What does the Reef brand mean to you?

It's definitely like family.

What is your relationship with REEF founders, Fernando and Santiago Aguerre?

So Fernando and Santiago have known me since I was born. You could say that they're like my uncles, you know, cause they knew me before I knew myself. My dad was surfing with them before I was even born. I think that's what helped my dad get me into the sport too. He was like, I love this sport. I want to get my kids into it.

How have you approached adversity and challenges you have faced in your career?

I think it's always about being consistent and with persistence. I've traveled the world so many times and been and alternate around the world at events just knocking on the door, waiting for my chance. I have flown to Africa twice and both occasions I didn't get to compete. I was so deflated. So I spend a lot of time with my dad and him always telling me, it's better if you go and not get in, then if you don't go and get in. Okay. Got it.

Who has inspired you on this journey?

I mean, my dad always told me just be happy with what you do, you know, chase after your dreams, just be a good person overall, you know? Yeah. Just try to show that good humanity and you know, don't get too high on your throne and just try to treat everybody with respect and just be a good person. I probably have to start with my family, my brothers, ever since I was young, it's always been competitive no matter what we were doing. You know, seeing who runs faster, who gets to the ball or you who hits a ball further, you know? So it probably starts from there. And of course my dad and my mom pushed me into sports and being athletic and being always outside and playing, that just kind of changed my lifestyle from just enjoying nature and enjoying being outdoors a hundred percent. I was born in Argentina. So I lived in Argentina from when I was till I was eight. And then I moved to the US because my dad worked for REEF. And my surfing influence has been groomed in the US than it has from Argentina.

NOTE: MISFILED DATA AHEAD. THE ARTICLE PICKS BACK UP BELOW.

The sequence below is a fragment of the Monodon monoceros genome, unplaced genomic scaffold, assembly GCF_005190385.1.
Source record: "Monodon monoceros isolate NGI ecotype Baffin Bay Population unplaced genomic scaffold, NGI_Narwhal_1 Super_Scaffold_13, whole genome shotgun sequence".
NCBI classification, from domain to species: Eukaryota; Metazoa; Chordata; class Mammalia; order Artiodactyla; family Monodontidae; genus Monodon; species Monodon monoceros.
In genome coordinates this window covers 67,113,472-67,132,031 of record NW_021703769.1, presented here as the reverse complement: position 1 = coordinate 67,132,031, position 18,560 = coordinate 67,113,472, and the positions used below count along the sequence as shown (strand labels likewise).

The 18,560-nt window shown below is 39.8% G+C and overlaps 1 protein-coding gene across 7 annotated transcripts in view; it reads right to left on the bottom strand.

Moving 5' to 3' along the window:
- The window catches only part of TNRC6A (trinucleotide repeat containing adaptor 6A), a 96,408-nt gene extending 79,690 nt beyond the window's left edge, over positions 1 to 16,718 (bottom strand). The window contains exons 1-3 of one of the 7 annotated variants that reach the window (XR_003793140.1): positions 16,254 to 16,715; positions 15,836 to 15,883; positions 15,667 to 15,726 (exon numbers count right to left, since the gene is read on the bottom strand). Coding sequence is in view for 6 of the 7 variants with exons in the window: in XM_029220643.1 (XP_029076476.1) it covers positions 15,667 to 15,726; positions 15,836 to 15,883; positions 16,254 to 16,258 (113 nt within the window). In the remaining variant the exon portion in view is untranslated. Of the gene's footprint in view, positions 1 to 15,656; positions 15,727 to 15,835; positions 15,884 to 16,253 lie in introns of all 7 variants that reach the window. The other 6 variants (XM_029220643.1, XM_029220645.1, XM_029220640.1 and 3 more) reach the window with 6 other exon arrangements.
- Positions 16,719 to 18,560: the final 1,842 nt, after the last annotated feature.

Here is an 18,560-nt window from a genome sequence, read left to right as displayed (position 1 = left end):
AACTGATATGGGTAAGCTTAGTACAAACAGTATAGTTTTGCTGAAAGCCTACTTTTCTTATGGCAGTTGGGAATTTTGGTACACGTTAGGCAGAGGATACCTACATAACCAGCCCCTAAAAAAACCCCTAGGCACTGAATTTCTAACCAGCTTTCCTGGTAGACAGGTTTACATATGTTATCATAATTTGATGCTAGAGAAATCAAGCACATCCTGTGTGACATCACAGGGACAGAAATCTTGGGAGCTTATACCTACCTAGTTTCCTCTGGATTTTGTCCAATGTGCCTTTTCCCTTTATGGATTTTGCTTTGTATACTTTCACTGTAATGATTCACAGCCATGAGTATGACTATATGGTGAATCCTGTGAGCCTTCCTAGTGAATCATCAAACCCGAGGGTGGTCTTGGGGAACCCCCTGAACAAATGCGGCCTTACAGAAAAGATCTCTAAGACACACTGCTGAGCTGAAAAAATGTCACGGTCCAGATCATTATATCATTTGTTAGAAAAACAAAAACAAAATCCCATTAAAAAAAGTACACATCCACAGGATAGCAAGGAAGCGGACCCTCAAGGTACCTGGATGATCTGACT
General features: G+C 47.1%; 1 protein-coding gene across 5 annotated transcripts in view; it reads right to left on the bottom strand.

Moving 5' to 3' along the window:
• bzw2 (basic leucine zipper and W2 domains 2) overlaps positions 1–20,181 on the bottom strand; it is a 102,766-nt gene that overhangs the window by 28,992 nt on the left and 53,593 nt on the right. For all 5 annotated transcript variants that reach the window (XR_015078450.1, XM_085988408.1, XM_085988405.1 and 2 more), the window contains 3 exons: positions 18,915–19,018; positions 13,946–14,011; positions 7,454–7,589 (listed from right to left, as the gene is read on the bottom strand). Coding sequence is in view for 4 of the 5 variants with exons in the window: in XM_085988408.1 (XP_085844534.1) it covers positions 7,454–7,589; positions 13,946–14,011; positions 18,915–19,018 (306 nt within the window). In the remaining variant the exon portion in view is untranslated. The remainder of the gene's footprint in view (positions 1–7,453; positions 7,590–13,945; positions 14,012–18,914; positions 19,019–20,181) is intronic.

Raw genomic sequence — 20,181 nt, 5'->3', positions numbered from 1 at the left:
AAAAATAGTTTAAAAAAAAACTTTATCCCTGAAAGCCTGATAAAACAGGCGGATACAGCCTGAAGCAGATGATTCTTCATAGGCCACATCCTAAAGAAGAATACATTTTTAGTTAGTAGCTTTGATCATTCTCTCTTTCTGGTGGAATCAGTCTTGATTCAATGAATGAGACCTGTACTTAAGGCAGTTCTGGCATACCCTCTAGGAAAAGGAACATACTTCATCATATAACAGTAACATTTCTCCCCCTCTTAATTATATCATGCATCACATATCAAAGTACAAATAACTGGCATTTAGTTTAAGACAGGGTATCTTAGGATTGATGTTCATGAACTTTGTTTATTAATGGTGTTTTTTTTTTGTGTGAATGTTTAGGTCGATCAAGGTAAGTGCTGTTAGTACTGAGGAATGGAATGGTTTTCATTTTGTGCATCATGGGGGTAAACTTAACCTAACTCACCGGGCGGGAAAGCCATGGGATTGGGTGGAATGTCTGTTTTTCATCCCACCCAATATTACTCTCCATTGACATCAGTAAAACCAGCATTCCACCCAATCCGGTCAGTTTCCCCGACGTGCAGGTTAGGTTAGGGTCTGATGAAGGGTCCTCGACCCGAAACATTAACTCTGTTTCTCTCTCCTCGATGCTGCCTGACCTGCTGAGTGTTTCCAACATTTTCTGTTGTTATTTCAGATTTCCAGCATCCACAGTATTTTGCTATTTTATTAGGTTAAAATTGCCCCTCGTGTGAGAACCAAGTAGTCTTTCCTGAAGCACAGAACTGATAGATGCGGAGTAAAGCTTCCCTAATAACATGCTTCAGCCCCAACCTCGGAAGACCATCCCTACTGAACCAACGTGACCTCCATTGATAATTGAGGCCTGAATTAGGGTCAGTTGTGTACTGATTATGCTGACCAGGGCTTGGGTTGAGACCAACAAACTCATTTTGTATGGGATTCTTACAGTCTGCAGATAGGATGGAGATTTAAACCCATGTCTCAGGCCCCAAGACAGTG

What legacy do you want to leave behind after competitive surfing?

I definitely want to get back to the sport. I want to help out the next generations from Argentina and believe they can get anywhere in life, get to the Olympics, get to the CT, get to wherever they want and they dream about, you know, that's what I think is key. I mean, I've been kind of already doing it, being an Olympian is definitely going to help me motivate more people. I own a surf school and have been doing some coaching and beach clean-ups in my local community at home.

What message do you have for the future of surfers that aspire to compete on the world stage?

Anything is possible if you believe in yourself and are persistent in your pursuit. I hope the Olympics exposes surfing in a way that inspires more people to get in the water and enjoy what has given me everything I have.

Follow Leandro on Instagram!